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Cover images for the books The Hate U Give and

When a Good Book Helps the Conversation

Kids are talking . . . about race and about the many instances in the last few years in which African American youth have been killed by police. They’re listening and watching movements like #BlackLivesMatter. Kids are trying to understand, trying to find their own voices, and to find ways that might help this violence not happen. This is when a good book helps the conversation.

The Fraternal Order of Police in Charleston County, South Carolina, disagrees. They charge The Hate U Give and All American Boys for being “anti-police” books and they’re asking that they be removed from the Wando High School summer reading list. As Publishing Perspectives notes:

“In a statement carried by WCBD, the Charleston affiliate of NBC News,  John Blackmon, who is president of the Fraternal Order of Police Tri-County Lodge #3, is quoted saying that the books can create in young readers “distrust of police.”

“Freshmen . . . they’re at the age where their interactions with law enforcement have been very minimal. They’re not driving yet, they haven’t been stopped for speeding, they don’t have these type of interactions. This is putting in their minds, it’s almost an indoctrination of distrust of police and we’ve got to put a stop to that.”

NCTE joined the National Coalition Against Censorship and four other First Amendment groups to speak back to the police on this one, noting,

Books provide a safe space for students to explore difficult issues and ideas as they grow into a greater understanding of themselves and the world around them.

Ebony ran a story on Friday with the following quote from our letter,

Removing books that have been selected for their educational value solely because the ideas expressed in them conflict with some parents’ political or moral beliefs would improperly allow parents to dominate the public education process with their opinions. For young readers in Charleston, The Hate U Give and All American Boys offer insight into the racial injustices many people of color experience, and inspiration for young activists who desire change.

An article in The Guardian  includes this quote from Svetlana Mintcheva, Director of Programs, National Coalition Against Censorship,

To our knowledge there has been no formal move to remove the books from the list and, given that it is already mid-summer, it is unlikely that this would happen. This is not the first challenge to The Hate U Give and probably won’t be the last, given the increasing popularity of the book (and the forthcoming film) coupled with national tension over police violence and its disproportionate effects on black men. We will continue advocating for the need to have open and nuanced conversations in our school system about such difficult but vital issues. It is a sign of the times that complaints over books, which used to be predominantly over sexually explicit material, are now increasingly over political issues, especially police violence.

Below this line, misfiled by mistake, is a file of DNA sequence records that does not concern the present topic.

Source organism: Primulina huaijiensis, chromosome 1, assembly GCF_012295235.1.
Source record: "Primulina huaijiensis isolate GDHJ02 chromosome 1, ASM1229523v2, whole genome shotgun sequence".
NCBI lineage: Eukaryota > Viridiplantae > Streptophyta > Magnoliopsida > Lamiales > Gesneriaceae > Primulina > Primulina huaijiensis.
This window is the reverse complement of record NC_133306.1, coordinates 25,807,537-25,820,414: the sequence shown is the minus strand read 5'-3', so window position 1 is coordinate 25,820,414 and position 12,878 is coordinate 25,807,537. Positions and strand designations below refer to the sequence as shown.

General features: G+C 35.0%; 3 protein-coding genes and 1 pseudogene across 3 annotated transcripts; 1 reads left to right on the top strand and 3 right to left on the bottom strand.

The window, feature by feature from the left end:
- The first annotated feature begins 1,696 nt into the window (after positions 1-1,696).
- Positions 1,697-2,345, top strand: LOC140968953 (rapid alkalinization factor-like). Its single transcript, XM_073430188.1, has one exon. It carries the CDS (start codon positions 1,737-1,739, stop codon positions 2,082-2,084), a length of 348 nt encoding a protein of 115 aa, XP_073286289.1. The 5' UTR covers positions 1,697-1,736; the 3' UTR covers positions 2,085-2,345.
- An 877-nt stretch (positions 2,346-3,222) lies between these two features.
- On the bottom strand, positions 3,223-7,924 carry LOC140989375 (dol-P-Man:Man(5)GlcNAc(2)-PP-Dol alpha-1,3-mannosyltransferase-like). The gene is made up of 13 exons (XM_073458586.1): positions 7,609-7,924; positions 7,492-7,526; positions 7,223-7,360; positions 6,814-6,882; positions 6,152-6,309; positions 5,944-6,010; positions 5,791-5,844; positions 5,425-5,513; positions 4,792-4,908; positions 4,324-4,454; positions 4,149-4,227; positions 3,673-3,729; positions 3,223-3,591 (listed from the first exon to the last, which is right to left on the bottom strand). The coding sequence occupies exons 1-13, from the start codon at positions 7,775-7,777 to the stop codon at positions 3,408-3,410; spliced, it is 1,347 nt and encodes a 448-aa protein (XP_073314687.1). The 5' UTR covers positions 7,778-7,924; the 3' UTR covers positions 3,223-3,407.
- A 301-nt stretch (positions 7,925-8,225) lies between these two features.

And this one from Neil Gaiman,

I don’t actually believe that book-judging is a legitimate part of the business of policing. Local police union leader John Blackmon claims that they are only responding to the public reaching out to them to complain about the reading list. Because when people don’t like the books their kids are asked to read, they call the police.

The Hate U Give and All American Boys have both been highly praised for their complex handling of their stories centering on the intersections of racism and police violence. In the video from this news outlet, South Carolina’s Poet Laureate, Marjory Wentworth, added her voice to those in favor of the books and the stories they tell .

Watch as the authors of All American Boys talk about their book.

Brendan Kiely says:

There have been school boards and administrations in a handful of states who’ve decided to censor the book, and I fear it’s because they assume the book is anti-police, which it is not. Some folks think the language is too strong. Both of those assumptions worry me, because in the vast majority of schools and libraries across the country where we’ve spoken to young people across the socioeconomic spectrum, they’ve told us how much the book sounds just like them and how much it directly reflects a reality they are trying to process and understand. If adults decide to censor the book, they are robbing young people of a tool to help them process.

Jason Reynolds  believes that even as many adults shy away from talking about race, their kids are anxious to have that conversation. “No matter what the adults say, nine times out of ten, the kids are ready to talk.”

In an interview with The Cut, Angie Thomas talks about The Hate U Give after being asked, “Why do you think there has been a recent wave of teen books that address these real-life, often intense issues?”

These are the issues that teenagers are vocal about. They’re finding their voices. We’d be doing them an injustice if we weren’t giving them the mirror to see themselves in. These kids will be the ones to run this country. In one year, two years, four years, they’re going to be voters. If we start building empathy in them, maybe some of the things we have to fight for now, we won’t have to in the future.